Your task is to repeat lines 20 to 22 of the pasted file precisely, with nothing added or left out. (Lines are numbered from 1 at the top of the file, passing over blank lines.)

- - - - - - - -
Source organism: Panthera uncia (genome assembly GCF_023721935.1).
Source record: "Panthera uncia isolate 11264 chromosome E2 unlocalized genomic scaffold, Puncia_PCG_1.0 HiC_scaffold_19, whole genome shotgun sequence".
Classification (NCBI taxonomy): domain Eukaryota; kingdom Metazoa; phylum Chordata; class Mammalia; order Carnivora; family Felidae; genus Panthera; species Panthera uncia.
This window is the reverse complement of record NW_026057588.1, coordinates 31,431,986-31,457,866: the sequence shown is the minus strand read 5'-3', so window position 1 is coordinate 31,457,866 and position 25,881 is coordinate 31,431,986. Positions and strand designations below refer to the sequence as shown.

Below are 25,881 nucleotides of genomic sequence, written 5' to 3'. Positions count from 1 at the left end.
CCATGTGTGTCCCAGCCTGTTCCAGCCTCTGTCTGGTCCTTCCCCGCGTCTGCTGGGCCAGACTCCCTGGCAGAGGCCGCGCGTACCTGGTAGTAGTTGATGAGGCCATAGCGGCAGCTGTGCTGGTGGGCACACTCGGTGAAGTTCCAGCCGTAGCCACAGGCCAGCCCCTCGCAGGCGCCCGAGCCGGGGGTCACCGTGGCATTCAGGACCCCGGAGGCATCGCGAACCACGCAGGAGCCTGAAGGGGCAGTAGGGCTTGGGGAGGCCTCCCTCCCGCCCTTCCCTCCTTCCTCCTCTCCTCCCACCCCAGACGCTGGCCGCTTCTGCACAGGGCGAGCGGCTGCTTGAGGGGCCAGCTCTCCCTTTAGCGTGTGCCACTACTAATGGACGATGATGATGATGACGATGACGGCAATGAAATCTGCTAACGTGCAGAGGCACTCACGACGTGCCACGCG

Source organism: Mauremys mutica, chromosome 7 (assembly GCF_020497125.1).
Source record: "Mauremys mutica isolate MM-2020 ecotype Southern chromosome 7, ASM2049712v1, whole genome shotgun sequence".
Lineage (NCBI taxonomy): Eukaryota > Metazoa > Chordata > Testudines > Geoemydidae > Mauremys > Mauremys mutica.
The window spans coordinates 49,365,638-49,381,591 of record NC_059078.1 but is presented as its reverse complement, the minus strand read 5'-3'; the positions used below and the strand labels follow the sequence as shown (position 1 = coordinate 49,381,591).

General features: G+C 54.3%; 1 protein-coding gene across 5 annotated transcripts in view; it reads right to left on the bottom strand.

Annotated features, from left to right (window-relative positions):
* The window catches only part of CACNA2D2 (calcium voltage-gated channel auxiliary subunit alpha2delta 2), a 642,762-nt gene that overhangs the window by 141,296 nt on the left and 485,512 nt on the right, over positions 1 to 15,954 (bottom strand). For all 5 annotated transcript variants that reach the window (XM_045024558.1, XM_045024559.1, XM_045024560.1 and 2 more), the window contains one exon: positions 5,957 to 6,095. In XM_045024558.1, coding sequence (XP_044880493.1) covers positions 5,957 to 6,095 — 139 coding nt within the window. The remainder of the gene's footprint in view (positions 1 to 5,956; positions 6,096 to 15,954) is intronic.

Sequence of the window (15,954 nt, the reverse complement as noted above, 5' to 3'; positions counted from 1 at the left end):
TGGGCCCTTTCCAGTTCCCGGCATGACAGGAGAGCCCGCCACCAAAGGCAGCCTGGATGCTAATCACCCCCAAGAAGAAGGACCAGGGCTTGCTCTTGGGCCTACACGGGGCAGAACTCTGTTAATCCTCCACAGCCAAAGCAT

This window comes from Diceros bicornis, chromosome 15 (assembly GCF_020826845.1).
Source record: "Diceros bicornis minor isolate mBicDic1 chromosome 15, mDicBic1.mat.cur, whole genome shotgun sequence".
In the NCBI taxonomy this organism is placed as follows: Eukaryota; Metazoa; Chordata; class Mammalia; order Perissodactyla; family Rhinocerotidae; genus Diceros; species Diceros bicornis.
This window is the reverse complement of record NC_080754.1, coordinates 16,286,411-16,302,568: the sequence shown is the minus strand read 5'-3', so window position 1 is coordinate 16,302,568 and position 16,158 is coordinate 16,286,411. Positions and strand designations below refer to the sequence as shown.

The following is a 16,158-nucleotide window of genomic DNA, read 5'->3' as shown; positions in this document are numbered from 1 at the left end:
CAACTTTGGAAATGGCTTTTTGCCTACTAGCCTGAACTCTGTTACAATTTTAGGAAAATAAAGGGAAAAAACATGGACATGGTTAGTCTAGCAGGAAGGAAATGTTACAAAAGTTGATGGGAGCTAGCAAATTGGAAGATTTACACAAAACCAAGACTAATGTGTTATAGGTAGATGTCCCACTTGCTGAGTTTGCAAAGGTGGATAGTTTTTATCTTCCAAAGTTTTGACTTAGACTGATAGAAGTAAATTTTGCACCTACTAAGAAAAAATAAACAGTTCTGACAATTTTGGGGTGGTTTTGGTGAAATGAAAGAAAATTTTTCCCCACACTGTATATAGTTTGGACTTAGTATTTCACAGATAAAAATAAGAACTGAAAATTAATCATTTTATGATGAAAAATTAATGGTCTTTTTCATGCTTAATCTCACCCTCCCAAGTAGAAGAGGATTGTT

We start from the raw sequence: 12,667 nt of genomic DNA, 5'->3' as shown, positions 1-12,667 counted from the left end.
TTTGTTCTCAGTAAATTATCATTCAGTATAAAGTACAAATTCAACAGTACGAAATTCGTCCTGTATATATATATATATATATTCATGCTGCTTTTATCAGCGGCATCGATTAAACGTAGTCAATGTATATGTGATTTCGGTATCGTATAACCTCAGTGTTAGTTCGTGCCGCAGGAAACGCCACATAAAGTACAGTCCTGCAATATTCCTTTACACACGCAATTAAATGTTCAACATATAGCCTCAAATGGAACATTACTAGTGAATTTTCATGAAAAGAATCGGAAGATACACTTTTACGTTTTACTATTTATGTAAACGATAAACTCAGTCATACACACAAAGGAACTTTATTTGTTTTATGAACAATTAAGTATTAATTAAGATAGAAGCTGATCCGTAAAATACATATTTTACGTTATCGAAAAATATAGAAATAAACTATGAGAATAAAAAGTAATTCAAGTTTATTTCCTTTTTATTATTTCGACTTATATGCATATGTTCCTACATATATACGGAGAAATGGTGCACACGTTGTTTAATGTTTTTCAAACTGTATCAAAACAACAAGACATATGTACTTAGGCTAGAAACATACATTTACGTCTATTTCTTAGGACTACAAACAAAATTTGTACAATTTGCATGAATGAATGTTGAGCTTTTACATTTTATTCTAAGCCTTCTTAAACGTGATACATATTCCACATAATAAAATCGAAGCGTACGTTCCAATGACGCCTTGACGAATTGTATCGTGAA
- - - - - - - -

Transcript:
The following is a 16,158-nucleotide window of genomic DNA, read 5'->3' as shown; positions in this document are numbered from 1 at the left end:
CAACTTTGGAAATGGCTTTTTGCCTACTAGCCTGAACTCTGTTACAATTTTAGGAAAATAAAGGGAAAAAACATGGACATGGTTAGTCTAGCAGGAAGGAAATGTTACAAAAGTTGATGGGAGCTAGCAAATTGGAAGATTTACACAAAACCAAGACTAATGTGTTATAGGTAGATGTCCCACTTGCTGAGTTTGCAAAGGTGGATAGTTTTTATCTTCCAAAGTTTTGACTTAGACTGATAGAAGTAAATTTTGCACCTACTAAGAAAAAATAAACAGTTCTGACAATTTTGGGGTGGTTTTGGTGAAATGAAAGAAAATTTTTCCCCACACTGTATATAGTTTGGACTTAGTATTTCACAGATAAAAATAAGAACTGAAAATTAATCATTTTATGATGAAAAATTAATGGTCTTTTTCATGCTTAATCTCACCCTCCCAAGTAGAAGAGGATTGTT

We start from the raw sequence: 12,667 nt of genomic DNA, 5'->3' as shown, positions 1-12,667 counted from the left end.